A sign near the Ionad an Mhachaire, the Maghery community centre.
The Office of Public Works has again refused an application for funding for coastal defences at Maghery.
Glenties Municipal District councillors heard today that the OPW refused the most recent application because it included a proposal for rock armour - a coastal defence long supported by local people - that an earlier commissioned report had recommended against.
The application sought funding to reinstate a lathe system of dune protection in conjunction with rock armour. An academic study the council commissioned a number of years earlier had recommended against any attempt at hard engineering at Maghery strand, but local residents have long called for coastal defences more robust than the lathe system now in place.
Storms in November of 2013 badly damaged the lathes. Dunes that had built up in the lathe system eroded and sand swept through nearby houses and the Ionad an Mhachaire, the local community centre.
David Friel, council coastal officer, recommended to Glenties Municipal councillors at their meeting today, Tuesday, that the council submit two new applications: One for funding to reinstate the lathe system; and a second, separate application to fund rock armour along a section of the strand.
"I think it's important we're not abandoning that request from local people," Mr. Friel said. Councillors supported the proposal for a joint approach, to submit separate applications to seek funding for rock armour as well as to reinstate the lathes.
"This is a community that has fought tooth and nail to protect their community," Cllr. Marie Therese Gallagher, Glenties Municipal District cathaoirleach, said.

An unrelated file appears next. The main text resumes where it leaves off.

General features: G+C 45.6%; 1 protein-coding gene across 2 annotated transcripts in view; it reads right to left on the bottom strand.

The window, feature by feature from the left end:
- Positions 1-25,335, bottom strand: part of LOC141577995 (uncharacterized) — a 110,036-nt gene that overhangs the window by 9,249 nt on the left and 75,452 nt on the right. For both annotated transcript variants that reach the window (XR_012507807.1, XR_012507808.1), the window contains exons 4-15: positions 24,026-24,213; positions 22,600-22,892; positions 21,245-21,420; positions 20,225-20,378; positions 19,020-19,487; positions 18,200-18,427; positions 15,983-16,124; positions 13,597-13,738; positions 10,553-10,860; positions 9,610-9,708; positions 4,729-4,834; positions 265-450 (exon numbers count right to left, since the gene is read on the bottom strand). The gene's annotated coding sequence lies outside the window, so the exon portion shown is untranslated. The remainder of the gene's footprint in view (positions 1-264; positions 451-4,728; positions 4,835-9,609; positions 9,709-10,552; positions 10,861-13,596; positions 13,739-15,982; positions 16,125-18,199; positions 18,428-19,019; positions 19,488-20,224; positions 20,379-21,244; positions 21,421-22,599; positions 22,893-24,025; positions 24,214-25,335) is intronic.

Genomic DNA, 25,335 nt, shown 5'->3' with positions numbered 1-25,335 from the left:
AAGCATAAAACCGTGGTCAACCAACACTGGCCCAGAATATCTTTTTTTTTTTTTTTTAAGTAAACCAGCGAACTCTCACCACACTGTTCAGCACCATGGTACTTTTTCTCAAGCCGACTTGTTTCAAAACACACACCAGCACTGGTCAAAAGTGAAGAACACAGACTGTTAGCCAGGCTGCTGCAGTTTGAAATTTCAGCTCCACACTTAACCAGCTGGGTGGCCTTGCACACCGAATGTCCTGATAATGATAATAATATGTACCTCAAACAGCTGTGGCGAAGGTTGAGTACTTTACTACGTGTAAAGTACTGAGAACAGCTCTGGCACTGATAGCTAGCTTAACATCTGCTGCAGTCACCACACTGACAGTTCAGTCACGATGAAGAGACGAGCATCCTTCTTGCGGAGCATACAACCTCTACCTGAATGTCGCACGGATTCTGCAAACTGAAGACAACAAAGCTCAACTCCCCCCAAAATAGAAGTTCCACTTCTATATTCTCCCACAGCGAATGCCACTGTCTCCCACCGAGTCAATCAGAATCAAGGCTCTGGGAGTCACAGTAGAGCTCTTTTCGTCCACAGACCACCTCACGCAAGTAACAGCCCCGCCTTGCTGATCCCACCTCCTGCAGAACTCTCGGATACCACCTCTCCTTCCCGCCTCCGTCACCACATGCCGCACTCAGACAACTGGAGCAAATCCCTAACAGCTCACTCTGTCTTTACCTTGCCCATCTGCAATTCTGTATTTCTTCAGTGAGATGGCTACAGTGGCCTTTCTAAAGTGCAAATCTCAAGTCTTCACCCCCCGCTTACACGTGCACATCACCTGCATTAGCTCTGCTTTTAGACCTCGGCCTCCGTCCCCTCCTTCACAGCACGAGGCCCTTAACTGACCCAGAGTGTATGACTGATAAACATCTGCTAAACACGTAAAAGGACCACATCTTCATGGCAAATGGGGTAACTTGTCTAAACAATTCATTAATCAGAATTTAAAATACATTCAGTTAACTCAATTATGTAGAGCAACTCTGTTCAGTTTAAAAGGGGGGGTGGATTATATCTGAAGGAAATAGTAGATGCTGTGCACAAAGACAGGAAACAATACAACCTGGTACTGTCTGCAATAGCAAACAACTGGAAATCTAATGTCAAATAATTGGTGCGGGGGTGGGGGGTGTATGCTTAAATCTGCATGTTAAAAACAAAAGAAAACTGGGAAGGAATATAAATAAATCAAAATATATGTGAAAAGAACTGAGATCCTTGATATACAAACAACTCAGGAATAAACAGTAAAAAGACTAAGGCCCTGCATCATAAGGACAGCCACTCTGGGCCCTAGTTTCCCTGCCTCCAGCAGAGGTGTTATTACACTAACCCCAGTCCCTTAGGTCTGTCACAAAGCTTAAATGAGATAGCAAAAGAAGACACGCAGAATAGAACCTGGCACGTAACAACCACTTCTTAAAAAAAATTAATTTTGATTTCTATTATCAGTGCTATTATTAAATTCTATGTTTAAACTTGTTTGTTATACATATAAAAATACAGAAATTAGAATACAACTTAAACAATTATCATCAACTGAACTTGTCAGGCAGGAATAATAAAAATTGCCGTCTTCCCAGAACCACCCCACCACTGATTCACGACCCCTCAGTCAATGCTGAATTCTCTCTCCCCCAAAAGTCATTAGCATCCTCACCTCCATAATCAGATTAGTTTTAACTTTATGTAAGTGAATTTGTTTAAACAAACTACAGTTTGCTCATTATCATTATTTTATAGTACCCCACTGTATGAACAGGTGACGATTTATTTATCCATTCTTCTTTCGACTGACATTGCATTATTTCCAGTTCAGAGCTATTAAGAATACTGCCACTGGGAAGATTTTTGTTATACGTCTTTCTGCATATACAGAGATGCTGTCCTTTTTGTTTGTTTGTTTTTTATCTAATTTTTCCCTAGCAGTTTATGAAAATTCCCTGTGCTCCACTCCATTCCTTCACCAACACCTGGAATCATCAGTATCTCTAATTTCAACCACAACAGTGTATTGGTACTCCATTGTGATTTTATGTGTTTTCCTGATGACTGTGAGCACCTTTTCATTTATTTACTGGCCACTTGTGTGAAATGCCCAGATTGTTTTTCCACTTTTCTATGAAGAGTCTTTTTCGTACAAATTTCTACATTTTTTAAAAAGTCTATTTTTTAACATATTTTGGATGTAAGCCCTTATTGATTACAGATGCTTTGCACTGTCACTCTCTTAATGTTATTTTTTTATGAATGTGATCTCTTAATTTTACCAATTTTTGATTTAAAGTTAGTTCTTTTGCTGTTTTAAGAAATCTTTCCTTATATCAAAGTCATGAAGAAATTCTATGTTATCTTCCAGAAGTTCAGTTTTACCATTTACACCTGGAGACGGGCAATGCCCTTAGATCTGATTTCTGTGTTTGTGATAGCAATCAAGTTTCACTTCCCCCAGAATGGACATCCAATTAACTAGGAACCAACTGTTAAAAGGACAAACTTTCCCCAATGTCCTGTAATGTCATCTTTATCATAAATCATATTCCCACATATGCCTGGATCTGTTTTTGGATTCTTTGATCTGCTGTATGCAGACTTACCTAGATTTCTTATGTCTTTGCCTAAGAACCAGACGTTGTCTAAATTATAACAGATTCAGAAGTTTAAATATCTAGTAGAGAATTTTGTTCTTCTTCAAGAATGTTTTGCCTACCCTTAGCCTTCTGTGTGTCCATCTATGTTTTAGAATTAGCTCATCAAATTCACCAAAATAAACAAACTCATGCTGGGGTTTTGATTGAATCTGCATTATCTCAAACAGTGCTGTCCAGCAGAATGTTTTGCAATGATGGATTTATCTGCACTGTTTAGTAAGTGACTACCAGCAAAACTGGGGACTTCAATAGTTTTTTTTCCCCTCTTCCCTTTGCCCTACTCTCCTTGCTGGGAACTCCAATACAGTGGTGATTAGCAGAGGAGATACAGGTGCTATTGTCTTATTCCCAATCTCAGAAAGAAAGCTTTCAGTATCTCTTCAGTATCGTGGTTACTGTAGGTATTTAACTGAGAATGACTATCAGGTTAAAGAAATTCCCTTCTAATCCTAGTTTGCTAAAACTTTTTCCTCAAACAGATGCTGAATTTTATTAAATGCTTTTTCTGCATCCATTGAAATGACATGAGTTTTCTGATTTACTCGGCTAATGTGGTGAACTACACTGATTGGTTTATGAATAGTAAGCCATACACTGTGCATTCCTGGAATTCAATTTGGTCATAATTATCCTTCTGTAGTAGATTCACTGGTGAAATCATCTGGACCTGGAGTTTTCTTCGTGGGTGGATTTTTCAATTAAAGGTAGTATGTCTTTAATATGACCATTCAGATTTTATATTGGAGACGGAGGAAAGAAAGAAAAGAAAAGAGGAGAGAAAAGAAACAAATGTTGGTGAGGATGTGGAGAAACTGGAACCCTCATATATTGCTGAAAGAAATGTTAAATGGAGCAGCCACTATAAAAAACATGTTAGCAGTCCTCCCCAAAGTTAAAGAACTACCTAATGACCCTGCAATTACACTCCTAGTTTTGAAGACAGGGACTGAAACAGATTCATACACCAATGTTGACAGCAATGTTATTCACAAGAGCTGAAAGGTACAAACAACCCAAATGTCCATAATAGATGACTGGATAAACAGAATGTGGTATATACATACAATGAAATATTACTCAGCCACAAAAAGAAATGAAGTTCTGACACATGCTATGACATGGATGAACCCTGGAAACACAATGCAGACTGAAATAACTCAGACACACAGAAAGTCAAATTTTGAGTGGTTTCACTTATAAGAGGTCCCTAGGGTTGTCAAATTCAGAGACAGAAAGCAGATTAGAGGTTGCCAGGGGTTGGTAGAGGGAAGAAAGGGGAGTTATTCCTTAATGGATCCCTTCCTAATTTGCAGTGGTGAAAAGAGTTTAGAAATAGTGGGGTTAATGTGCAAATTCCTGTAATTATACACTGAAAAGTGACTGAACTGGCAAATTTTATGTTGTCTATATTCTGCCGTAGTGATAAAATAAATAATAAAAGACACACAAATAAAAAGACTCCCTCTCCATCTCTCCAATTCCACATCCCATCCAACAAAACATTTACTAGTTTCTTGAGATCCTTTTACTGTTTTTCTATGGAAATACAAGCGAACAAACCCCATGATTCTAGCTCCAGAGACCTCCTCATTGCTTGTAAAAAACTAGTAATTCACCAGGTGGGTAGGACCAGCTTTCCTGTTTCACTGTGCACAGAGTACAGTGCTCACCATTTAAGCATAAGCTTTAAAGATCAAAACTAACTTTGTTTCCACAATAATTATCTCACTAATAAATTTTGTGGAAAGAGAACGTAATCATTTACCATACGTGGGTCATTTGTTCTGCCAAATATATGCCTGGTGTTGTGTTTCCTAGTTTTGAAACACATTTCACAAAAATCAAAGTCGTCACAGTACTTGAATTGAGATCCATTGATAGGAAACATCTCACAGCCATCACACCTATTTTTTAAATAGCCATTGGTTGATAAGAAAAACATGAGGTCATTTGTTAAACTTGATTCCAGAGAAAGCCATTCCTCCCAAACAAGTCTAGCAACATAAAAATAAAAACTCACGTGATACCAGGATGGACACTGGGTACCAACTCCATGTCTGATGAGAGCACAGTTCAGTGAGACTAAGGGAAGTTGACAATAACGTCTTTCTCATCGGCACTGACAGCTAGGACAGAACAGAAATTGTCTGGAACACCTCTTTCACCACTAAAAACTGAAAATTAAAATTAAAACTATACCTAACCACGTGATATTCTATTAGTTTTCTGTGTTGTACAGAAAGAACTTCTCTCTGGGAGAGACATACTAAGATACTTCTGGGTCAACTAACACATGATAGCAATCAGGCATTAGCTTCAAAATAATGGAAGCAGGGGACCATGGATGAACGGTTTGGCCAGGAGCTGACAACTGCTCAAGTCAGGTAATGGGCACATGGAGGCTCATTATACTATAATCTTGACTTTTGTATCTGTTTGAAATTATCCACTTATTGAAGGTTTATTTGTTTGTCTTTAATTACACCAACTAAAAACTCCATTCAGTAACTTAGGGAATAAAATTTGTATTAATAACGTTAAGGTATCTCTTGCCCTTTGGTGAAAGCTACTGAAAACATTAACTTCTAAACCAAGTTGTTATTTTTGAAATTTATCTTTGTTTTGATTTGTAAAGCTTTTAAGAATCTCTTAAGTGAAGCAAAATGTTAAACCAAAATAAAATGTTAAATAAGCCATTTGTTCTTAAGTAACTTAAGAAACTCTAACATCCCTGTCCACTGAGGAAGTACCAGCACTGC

Frances Boyle, a member of the Maghery Coastal Erosion Group, said later that they were "bitterly, bitterly disappointed" with the OPW decision.
"That's the third application that has gone in," she said. "We're not asking for the moon, the sun and the stars. We're asking for 150 metres of a more robust-type armour that will stop impact of the large waves that come in from destroying the only sand dune that's between the beach and the Maghery centre.
"If you don't protect what's here, it's going to go," she said. Ms. Boyle said the coastal landscape has also changed significantly since 2004, when the lathe system was recommended.
She said the community has received great support from Donegal County Council and the councillors, and challenged OPW officials to come to Maghery and see for themselves the damage to the lathes and boardwalks.
"Why has this damage not been rectified since 2013?" Ms. Boyle asked.
See Thursday's Donegal Democrat for more.